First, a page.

Medical Practice Vulnerabilities during COVID-19: Cybercrime

Medical Practice Vulnerabilities during COVID-19: Cybercrime

In the mist of the COVID-19 pandemic, medical practices are overwhelmed with the number of patients seeking testing and office visits related to COVID-19. Interpol has released a “purple notice” to its 194 member countries warning them of the heightened ransomware threat during the pandemic. The threat of cybercrime has increased in the United States against organizations dealing with the pandemic, as reported by a statement released by Microsoft Corp. Ransomware and malware are forms of cybercrime which are used to disrupt entities who conduct business over “internet of things” devices. As most medical practice in the United States have converted to electronic medical records, they are the prime target for Cybercriminals.

A list of suspicious internet domains has been collected by Interpol, as they conduct investigation into these threats and are assisting in investigating victims who have be attacked. Healthcare providers should be most cautious now during this escalation of attacks. Most victim entities are hacked or held ransom due to employee error a large percentage of the time. Becoming aware on how to prevent these cybercrimes has never been more important. If a medical practice is breached by malware or held ransom, the medical practice is required to report said attack to the local and federal governing agencies. In addition, an attack can force you to close your practice down and avail you to thousands of dollars in penalties.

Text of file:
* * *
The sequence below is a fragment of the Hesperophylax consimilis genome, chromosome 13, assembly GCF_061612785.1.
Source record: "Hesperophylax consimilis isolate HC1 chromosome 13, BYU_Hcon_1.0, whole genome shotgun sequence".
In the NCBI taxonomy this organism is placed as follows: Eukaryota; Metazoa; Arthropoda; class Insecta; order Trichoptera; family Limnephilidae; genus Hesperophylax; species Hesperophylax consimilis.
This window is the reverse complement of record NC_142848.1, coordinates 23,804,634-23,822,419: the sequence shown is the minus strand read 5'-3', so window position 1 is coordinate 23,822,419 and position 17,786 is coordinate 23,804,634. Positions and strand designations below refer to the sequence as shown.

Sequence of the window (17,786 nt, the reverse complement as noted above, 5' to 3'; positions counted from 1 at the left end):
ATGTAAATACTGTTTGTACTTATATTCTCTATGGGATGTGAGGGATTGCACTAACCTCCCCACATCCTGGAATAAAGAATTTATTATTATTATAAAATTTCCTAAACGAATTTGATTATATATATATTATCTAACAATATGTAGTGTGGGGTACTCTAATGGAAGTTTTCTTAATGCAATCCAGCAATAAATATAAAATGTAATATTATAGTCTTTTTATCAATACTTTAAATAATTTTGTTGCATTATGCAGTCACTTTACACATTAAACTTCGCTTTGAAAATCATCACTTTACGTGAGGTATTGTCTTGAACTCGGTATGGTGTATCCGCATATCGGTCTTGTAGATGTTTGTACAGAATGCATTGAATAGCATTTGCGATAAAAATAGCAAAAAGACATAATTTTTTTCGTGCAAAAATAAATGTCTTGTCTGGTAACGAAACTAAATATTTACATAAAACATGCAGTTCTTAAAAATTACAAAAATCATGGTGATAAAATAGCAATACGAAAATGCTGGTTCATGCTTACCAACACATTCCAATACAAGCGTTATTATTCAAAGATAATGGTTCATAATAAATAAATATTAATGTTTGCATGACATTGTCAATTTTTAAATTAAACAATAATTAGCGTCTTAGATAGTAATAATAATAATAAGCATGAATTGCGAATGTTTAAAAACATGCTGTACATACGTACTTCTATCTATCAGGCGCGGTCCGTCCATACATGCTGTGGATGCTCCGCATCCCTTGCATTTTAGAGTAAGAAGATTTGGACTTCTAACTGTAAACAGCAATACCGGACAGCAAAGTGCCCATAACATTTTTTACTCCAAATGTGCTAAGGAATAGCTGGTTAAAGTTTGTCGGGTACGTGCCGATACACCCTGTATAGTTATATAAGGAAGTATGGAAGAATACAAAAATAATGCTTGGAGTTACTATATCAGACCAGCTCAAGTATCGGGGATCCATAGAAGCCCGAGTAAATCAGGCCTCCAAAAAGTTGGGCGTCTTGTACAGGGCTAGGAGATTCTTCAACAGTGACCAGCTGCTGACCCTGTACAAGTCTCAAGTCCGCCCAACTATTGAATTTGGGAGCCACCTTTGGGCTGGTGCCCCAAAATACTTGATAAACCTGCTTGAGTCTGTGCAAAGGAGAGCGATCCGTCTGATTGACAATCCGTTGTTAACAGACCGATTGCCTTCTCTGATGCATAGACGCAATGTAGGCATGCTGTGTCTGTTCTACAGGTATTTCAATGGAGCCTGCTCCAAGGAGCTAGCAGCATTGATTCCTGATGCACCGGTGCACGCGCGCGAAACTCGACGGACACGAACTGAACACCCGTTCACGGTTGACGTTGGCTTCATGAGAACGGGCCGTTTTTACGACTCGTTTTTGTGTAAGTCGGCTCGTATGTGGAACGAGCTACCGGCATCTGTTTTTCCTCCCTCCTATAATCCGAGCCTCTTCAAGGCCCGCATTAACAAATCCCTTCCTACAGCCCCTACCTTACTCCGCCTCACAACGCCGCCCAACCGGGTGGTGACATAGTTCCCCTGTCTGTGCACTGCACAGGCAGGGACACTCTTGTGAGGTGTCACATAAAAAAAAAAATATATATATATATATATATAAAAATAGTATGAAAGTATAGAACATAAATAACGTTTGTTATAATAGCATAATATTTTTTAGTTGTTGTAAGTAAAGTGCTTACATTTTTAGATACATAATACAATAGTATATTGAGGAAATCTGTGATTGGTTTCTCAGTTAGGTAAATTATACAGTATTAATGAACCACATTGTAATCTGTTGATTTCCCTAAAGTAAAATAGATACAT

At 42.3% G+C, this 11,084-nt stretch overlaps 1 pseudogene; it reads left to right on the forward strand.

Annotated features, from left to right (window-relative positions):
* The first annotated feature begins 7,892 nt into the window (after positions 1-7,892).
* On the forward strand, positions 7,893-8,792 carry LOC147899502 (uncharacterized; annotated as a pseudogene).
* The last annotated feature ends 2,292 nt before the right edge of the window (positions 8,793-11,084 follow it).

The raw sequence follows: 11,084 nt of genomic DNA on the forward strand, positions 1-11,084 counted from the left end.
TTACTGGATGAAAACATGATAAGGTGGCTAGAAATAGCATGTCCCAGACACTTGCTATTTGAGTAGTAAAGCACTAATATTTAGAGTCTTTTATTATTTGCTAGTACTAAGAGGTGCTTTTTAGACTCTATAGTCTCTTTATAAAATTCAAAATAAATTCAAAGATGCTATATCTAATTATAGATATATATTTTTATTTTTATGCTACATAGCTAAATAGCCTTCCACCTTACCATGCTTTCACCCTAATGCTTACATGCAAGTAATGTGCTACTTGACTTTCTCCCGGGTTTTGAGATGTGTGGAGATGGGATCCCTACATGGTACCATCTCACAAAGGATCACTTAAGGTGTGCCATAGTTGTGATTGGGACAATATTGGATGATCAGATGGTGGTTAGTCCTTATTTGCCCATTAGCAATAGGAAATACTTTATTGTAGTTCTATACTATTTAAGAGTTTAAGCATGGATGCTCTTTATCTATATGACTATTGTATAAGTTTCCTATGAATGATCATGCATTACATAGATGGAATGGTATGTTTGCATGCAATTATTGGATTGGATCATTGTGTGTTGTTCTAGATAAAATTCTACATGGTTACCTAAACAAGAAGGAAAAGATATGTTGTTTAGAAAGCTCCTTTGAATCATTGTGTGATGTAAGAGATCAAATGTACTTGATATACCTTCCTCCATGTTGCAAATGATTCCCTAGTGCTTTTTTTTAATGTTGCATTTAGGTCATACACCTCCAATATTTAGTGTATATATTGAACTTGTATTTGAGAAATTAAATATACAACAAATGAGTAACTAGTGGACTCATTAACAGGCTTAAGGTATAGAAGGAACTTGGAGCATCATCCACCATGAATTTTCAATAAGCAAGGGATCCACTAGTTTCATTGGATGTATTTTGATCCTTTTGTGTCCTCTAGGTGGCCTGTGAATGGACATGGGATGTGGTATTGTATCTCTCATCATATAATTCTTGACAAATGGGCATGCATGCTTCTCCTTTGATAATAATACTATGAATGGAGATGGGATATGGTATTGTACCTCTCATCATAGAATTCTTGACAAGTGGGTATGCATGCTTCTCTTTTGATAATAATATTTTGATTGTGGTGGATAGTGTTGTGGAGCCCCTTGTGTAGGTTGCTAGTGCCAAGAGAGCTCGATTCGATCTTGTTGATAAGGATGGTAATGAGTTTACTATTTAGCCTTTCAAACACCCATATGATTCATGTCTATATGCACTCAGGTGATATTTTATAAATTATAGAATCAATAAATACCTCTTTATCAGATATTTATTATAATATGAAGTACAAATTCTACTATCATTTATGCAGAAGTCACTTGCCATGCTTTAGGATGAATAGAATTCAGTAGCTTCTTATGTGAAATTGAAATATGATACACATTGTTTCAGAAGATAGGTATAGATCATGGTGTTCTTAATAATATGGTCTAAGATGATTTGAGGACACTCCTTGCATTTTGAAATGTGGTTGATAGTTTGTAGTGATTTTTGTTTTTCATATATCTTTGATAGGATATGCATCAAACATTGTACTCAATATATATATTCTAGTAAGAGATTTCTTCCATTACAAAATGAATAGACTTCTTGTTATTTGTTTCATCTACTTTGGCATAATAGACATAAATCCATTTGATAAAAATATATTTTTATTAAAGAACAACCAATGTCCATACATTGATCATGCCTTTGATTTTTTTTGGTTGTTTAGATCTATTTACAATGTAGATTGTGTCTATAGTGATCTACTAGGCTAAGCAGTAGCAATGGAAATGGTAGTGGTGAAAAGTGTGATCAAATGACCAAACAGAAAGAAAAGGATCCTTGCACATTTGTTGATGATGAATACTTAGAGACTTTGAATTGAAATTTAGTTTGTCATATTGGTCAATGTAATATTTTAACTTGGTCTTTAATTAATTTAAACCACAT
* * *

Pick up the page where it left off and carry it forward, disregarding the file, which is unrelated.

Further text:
A few tips which employers should consistently remind employees who work via “internet of things” are do not open emails which are from senders who are not familiar to the employee. Do not download software onto work computers which are not from trusted sources. Only click on webpage links which are verified, by hovering the mouse pointer over the webpage link. Keeping a daily backup of patient database is strongly recommended for those medical practices who store information at the physical practice location.

Although the Office of Civil Rights (hereinafter “OCR”), has release leniency over privacy rules under HIPAA requirements, they have still advised that other protocols are still active and in place under the security rules and other privacy regulations. The OCR is releasing weekly guidance on HIPAA and privacy concerns related to the COVID-19 outbreak.

For additional tips and ways to protect your medical practice, please contact Carlos H. Arce, Esq. from the law offices of Lubell Rosen.

This article does not bind me as your lawyer (unless you have presently retained our series through a retainer agreement). This article is not intended to serve as legal advice and is purely educational and informative. Please consult a healthcare attorney for legal advice on the content of this article. If you wish to engage Carlos H. Arce, Esq. and/or Lubell Rosen for legal advice please contact the Fort Lauderdale office 954-880-9500 or [email protected] The information contained in this article is based on current times and is subject to change. 

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Carlos H. Arce,  Esq.

 [email protected]
 (954) 880-9500